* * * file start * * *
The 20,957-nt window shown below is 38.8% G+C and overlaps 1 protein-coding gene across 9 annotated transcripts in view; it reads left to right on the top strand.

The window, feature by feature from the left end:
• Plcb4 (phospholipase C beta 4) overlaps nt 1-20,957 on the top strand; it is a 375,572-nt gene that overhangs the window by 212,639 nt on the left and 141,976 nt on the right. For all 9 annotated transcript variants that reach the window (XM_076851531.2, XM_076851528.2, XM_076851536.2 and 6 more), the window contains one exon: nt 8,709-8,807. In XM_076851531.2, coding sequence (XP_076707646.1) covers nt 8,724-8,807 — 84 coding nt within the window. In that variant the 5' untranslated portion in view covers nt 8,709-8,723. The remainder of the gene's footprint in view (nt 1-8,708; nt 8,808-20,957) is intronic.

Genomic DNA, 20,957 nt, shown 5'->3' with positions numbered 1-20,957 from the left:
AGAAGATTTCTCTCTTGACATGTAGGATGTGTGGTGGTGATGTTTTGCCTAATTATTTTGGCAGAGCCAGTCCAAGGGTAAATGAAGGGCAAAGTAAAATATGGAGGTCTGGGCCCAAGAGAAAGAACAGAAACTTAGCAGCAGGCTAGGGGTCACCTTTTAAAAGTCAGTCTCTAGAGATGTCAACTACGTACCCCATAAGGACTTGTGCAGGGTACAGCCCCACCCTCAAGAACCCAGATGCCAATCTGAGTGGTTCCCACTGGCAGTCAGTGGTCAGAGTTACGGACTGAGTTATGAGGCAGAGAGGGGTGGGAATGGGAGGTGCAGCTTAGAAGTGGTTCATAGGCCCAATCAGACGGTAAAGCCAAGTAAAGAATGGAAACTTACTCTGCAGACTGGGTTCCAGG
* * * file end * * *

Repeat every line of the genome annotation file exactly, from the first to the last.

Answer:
The 20,957-nt window shown below is 38.8% G+C and overlaps 1 protein-coding gene across 9 annotated transcripts in view; it reads left to right on the top strand.

The window, feature by feature from the left end:
• Plcb4 (phospholipase C beta 4) overlaps nt 1-20,957 on the top strand; it is a 375,572-nt gene that overhangs the window by 212,639 nt on the left and 141,976 nt on the right. For all 9 annotated transcript variants that reach the window (XM_076851531.2, XM_076851528.2, XM_076851536.2 and 6 more), the window contains one exon: nt 8,709-8,807. In XM_076851531.2, coding sequence (XP_076707646.1) covers nt 8,724-8,807 — 84 coding nt within the window. In that variant the 5' untranslated portion in view covers nt 8,709-8,723. The remainder of the gene's footprint in view (nt 1-8,708; nt 8,808-20,957) is intronic.

Genomic DNA, 20,957 nt, shown 5'->3' with positions numbered 1-20,957 from the left:
AGAAGATTTCTCTCTTGACATGTAGGATGTGTGGTGGTGATGTTTTGCCTAATTATTTTGGCAGAGCCAGTCCAAGGGTAAATGAAGGGCAAAGTAAAATATGGAGGTCTGGGCCCAAGAGAAAGAACAGAAACTTAGCAGCAGGCTAGGGGTCACCTTTTAAAAGTCAGTCTCTAGAGATGTCAACTACGTACCCCATAAGGACTTGTGCAGGGTACAGCCCCACCCTCAAGAACCCAGATGCCAATCTGAGTGGTTCCCACTGGCAGTCAGTGGTCAGAGTTACGGACTGAGTTATGAGGCAGAGAGGGGTGGGAATGGGAGGTGCAGCTTAGAAGTGGTTCATAGGCCCAATCAGACGGTAAAGCCAAGTAAAGAATGGAAACTTACTCTGCAGACTGGGTTCCAGG